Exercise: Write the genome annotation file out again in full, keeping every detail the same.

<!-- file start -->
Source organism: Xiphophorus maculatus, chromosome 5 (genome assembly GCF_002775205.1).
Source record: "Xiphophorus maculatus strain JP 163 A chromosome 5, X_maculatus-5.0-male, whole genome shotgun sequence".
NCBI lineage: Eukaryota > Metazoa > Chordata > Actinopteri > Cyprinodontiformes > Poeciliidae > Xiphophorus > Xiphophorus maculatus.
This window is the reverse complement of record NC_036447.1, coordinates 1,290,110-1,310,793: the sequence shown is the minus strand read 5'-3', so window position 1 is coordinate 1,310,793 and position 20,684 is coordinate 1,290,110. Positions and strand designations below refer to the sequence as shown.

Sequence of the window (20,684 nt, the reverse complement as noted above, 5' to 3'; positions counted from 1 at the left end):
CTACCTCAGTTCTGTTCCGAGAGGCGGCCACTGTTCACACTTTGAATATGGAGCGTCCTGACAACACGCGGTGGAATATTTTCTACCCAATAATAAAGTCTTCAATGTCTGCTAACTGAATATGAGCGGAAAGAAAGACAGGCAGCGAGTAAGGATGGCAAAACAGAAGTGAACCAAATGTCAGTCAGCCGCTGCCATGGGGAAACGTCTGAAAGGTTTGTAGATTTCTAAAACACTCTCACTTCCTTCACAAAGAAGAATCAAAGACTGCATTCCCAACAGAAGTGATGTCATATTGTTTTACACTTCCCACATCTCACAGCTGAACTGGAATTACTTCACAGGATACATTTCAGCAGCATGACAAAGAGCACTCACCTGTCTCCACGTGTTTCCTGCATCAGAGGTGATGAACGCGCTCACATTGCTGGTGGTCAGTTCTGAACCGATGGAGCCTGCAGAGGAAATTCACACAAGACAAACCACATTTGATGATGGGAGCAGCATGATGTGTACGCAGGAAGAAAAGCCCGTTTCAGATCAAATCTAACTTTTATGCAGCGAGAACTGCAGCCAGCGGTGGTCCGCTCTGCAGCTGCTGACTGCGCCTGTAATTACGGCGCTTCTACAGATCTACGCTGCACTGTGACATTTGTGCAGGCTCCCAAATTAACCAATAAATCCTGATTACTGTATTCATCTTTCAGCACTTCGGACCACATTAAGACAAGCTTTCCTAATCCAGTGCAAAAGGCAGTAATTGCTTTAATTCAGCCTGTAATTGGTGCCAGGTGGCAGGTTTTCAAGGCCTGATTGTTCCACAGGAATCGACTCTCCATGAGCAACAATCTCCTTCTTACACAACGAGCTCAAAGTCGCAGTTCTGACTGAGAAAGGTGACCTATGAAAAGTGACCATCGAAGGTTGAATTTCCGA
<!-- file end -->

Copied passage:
Source organism: Xiphophorus maculatus, chromosome 5 (genome assembly GCF_002775205.1).
Source record: "Xiphophorus maculatus strain JP 163 A chromosome 5, X_maculatus-5.0-male, whole genome shotgun sequence".
NCBI lineage: Eukaryota > Metazoa > Chordata > Actinopteri > Cyprinodontiformes > Poeciliidae > Xiphophorus > Xiphophorus maculatus.
This window is the reverse complement of record NC_036447.1, coordinates 1,290,110-1,310,793: the sequence shown is the minus strand read 5'-3', so window position 1 is coordinate 1,310,793 and position 20,684 is coordinate 1,290,110. Positions and strand designations below refer to the sequence as shown.

Sequence of the window (20,684 nt, the reverse complement as noted above, 5' to 3'; positions counted from 1 at the left end):
CTACCTCAGTTCTGTTCCGAGAGGCGGCCACTGTTCACACTTTGAATATGGAGCGTCCTGACAACACGCGGTGGAATATTTTCTACCCAATAATAAAGTCTTCAATGTCTGCTAACTGAATATGAGCGGAAAGAAAGACAGGCAGCGAGTAAGGATGGCAAAACAGAAGTGAACCAAATGTCAGTCAGCCGCTGCCATGGGGAAACGTCTGAAAGGTTTGTAGATTTCTAAAACACTCTCACTTCCTTCACAAAGAAGAATCAAAGACTGCATTCCCAACAGAAGTGATGTCATATTGTTTTACACTTCCCACATCTCACAGCTGAACTGGAATTACTTCACAGGATACATTTCAGCAGCATGACAAAGAGCACTCACCTGTCTCCACGTGTTTCCTGCATCAGAGGTGATGAACGCGCTCACATTGCTGGTGGTCAGTTCTGAACCGATGGAGCCTGCAGAGGAAATTCACACAAGACAAACCACATTTGATGATGGGAGCAGCATGATGTGTACGCAGGAAGAAAAGCCCGTTTCAGATCAAATCTAACTTTTATGCAGCGAGAACTGCAGCCAGCGGTGGTCCGCTCTGCAGCTGCTGACTGCGCCTGTAATTACGGCGCTTCTACAGATCTACGCTGCACTGTGACATTTGTGCAGGCTCCCAAATTAACCAATAAATCCTGATTACTGTATTCATCTTTCAGCACTTCGGACCACATTAAGACAAGCTTTCCTAATCCAGTGCAAAAGGCAGTAATTGCTTTAATTCAGCCTGTAATTGGTGCCAGGTGGCAGGTTTTCAAGGCCTGATTGTTCCACAGGAATCGACTCTCCATGAGCAACAATCTCCTTCTTACACAACGAGCTCAAAGTCGCAGTTCTGACTGAGAAAGGTGACCTATGAAAAGTGACCATCGAAGGTTGAATTTCCGA